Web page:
PyX — Example: axis/

0.6 KB
9.9 KB
40.3 KB
18.8 KB

Logarithmic axes

import math
from pyx import *
from pyx.graph import axis

# we here use parters and texters which are explained in the examples below
log2parter = axis.parter.log([axis.parter.preexp([axis.tick.rational(1)], 4),
                              axis.parter.preexp([axis.tick.rational(1)], 2)])
log2texter = axis.texter.exponential(nomantissaexp=r"{2^{%s}}",

g = graph.graphxy(width=10,
    x=axis.log(min=1, max=1024),
    y=axis.log(min=1, max=1024, parter=log2parter),
    y2=axis.log(min=1, max=1024, parter=log2parter, texter=log2texter))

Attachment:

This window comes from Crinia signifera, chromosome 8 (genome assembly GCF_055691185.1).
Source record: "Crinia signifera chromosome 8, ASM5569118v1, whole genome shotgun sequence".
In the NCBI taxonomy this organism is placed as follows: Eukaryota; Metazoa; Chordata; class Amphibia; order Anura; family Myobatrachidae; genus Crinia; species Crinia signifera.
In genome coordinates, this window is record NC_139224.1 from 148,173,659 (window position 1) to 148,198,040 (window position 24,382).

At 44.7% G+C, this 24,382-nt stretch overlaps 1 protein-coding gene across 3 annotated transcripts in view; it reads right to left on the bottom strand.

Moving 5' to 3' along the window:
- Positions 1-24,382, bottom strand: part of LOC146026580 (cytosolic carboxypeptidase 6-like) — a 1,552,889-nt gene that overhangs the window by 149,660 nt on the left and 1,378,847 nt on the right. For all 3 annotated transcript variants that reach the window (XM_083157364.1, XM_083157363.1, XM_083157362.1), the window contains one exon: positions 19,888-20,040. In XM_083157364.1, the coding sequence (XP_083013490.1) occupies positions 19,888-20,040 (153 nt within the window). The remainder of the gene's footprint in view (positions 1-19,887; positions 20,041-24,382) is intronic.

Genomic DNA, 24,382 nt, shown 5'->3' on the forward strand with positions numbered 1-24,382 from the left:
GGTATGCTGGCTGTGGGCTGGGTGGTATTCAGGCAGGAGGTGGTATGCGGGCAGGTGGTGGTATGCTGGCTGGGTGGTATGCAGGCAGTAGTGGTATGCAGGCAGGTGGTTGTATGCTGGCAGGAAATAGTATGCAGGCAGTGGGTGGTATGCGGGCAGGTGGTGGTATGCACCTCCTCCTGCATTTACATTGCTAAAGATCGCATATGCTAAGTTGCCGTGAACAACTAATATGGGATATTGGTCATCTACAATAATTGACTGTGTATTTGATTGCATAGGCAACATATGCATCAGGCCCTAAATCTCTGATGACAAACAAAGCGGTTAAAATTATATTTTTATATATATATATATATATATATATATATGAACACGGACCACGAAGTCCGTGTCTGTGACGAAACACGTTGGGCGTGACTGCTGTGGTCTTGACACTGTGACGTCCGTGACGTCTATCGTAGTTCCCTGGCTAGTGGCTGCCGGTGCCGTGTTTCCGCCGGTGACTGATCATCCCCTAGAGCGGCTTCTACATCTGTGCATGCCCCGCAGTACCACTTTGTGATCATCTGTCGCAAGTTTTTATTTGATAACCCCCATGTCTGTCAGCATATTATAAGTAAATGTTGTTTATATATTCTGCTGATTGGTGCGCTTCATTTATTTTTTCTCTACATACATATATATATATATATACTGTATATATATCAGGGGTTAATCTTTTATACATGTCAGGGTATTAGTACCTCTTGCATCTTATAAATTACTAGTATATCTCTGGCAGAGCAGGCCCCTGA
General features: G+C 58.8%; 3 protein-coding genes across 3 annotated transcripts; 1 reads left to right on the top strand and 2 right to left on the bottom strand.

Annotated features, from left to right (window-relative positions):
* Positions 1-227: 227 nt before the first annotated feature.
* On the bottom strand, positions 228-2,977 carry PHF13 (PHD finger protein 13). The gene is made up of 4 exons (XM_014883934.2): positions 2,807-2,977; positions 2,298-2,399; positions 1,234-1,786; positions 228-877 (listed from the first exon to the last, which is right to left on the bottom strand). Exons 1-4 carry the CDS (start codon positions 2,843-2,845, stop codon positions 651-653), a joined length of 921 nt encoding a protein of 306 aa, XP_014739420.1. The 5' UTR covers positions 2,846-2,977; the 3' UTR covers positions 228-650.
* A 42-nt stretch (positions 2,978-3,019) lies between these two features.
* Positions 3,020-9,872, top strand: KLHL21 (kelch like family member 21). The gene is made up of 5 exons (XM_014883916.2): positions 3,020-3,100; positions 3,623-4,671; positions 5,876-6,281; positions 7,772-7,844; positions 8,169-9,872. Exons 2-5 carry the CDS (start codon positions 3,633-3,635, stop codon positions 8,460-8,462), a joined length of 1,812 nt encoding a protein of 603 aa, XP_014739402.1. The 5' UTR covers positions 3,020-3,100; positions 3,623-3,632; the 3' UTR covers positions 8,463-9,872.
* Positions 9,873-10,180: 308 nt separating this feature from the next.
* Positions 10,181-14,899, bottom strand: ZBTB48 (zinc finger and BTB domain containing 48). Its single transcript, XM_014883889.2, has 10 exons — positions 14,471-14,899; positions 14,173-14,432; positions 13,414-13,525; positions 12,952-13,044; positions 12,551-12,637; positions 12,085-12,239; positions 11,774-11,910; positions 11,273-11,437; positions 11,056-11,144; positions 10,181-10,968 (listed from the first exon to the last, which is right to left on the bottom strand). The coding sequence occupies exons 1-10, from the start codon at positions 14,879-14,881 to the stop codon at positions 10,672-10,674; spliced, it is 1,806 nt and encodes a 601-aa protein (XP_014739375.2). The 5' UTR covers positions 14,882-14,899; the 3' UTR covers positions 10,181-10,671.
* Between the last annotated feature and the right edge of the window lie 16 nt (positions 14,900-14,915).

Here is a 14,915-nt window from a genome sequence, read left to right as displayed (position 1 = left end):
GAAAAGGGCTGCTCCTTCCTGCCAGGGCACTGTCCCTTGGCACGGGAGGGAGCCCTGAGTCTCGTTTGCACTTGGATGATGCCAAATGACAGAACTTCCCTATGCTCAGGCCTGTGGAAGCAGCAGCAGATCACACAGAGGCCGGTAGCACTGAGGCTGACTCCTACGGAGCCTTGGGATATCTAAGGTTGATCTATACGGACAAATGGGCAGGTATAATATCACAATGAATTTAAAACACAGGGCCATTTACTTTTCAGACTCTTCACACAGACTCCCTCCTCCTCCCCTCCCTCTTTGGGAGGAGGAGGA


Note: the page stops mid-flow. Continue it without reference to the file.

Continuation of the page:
Logarithmic axes are quite similar to linear axes and differ only in a very few properties, namely a non-linear mapping of values to axis positions. They also have different default partitioners and raters (see below). While the partitioner really is quite different - it implements a logarithmic positioning of the ticks - the rater just alters some defaults in favour of using more subticks to improve the visualization of the logarithmic nature of the axis.

Besides presenting a standard logarithmic axis, we also show you how to alter the base used by the logarithmic axis. Since the functionality of a logarithmic axis is independent of the base, all we need to adjust are the components for creating ticks (see log2parter) and the texts for the labels (see log2texter). More details about the parters and texters components are given below in the corresponding examples.